Like the U.S.
game, the Nippon version is played with a bat and ball. The same rule book is
also used, but that's where the resemblance ends. Training, for example, is
nearly a religion in Japan. Baseball players in the U.S. start spring training
in late February and take no more than five or six weeks to prepare for their
six-month season. They spend four to five hours each day on the field then head
for the nearest golf course, swimming pool or couch.
begin with "voluntary" training in the freezing cold of mid-January.
Every day they're on the field for a numbing seven hours or more, and then it's
off to the dormitory for an evening of strategy sessions and more workouts
indoors. Players run 10 miles daily, including periodic runs up and down the
stadium steps. "It makes boot camp look like a church social," said
Warren Cromartie, a former outfielder for the Montreal Expos who has been
playing in Japan since 1984.
season, rigorous training continues. Whereas many American players curtail
their pregame summer workouts to conserve energy for the game, the Japanese
often step up their training, believing that extra work is the only way to beat
heat fatigue. As Sadaharu Oh, the Babe Ruth of Japanese baseball, once put it,
"The hot weather does in all those players who haven't trained hard all
The Japanese game
is strictly organized around a plethora of rules to insure that each player not
only is well trained physically, but also has the right mental attitude. Among
the rules the Giants instituted one year for their practice sessions were:
Report to the field 15 minutes early; do not engage in private conversation on
the field; encourage your teammates in a loud voice; run when moving from place
Oh incorporated a
drill into his routine in which he would slice away with a sword at a tiny
piece of paper suspended by a string from the ceiling. Said Oh, of his 868 home
run career, "I achieved what I did because of my coaches and my willingness
to work hard." When Oh signs autographs, he signs with the word doryoku
("effort"). So does former star Koji Yamamoto, who hit 536 home runs in
his 18 years with the Hiroshima Carp.
No one embodied
doryoku more than Yamamoto's teammate Sachio Kinugasa, who started at third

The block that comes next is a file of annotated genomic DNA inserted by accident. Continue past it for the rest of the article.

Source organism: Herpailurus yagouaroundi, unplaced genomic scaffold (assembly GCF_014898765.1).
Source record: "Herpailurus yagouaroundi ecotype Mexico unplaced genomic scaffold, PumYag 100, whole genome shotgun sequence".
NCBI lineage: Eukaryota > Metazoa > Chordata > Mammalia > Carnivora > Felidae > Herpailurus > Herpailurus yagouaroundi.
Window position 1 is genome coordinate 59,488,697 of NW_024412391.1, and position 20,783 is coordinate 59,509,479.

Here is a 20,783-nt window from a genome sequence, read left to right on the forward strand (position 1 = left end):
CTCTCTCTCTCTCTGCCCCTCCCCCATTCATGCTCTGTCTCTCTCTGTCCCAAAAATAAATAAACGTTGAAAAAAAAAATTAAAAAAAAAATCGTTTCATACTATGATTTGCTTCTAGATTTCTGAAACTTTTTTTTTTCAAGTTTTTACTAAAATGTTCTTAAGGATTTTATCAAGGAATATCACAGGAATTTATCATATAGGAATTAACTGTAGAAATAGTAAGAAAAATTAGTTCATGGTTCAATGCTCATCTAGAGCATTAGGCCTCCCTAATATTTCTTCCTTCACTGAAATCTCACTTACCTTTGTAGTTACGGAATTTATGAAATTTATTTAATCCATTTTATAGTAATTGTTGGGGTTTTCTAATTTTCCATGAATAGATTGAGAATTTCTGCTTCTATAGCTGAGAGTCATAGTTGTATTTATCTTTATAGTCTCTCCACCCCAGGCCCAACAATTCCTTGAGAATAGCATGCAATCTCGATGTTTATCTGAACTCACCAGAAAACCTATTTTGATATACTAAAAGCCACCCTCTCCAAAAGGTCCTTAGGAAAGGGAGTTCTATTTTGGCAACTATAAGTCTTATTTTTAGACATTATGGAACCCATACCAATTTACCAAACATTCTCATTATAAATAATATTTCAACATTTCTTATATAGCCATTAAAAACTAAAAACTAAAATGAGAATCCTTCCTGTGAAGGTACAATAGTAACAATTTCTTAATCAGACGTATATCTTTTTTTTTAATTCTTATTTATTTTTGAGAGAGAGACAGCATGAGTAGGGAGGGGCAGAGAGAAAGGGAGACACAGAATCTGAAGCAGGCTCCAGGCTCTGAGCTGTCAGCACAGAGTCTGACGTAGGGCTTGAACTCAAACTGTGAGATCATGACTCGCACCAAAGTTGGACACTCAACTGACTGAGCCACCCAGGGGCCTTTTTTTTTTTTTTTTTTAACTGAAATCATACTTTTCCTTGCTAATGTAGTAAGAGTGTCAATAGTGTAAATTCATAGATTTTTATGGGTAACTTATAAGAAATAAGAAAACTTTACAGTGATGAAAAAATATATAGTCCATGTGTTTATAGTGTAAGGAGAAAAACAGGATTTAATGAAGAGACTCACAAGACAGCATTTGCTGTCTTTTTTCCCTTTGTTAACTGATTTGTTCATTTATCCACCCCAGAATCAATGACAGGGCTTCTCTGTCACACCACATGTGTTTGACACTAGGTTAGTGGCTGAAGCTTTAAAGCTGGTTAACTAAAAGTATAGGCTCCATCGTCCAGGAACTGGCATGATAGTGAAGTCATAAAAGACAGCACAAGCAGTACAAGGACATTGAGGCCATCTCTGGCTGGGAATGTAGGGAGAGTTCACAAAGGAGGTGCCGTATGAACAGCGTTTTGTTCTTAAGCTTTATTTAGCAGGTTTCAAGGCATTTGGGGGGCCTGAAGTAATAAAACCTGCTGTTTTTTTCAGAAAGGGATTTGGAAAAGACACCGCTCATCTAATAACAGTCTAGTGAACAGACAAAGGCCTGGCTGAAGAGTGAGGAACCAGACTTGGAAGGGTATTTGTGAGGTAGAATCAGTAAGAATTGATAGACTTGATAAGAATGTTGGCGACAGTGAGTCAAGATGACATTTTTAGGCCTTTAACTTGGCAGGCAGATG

base for the Carp on Oct. 19, 1970, and did not miss a game until he retired on
Oct. 22, 1987. He played in 2,215 consecutive games, the longest streak in the
history of professional baseball. When Kinugasa surpassed Lou Gehrig's streak
of 2,130 games, it was cause for jubilation unseen in Japan since the period
when Oh was slugging his way past Ruth and Hank Aaron in career home runs.
It was a triumph
of will, they said. Kinugasa had overcome slumps, injuries and broken bones on
the way to the record. In Oh's case, there had been grousing by American fans
that he had achieved his record by playing in small parks against inferior
pitching, and also that throughout his career he had used compressed bats that
propelled the ball considerably farther than normal bats (compressed bats are
banned in the U.S. and were phased out in Japan after Oh's retirement). But no
one could possibly disparage Kinugasa's accomplishment.
Kinugasa was more
than just an average player. He hit 504 home runs and was one of the few
Japanese to reach 2,000 hits, the benchmark for the Japanese game, given its
short, 130-game season. In 1984, he led the Central League in RBIs with 102,
and was named the league's Most Valuable Player. His lifetime average was
The exploits of
Kinugasa and Yamamoto moved people in Hiroshima to tears. Together they
elevated the Carp from a second-division team to a perennial contender, winners
of five pennants and three Japanese championships. It was a team that
symbolized the remarkable resurgence of Hiroshima from the horrible ravages,
both physical and psychological, of the atom bomb.
Kinugasa was only
5'9" tall and weighed 165 pounds. But he was strong and had a big
American-style swing—much to the chagrin of Carp coaches, who favored batting
technicians—which he employed to set the Japanese career strikeout record of
1,587. He was a dark-featured man of easy smiles, a flashy dresser who liked
flashy cars. He also earned a reputation for being a hard-drinking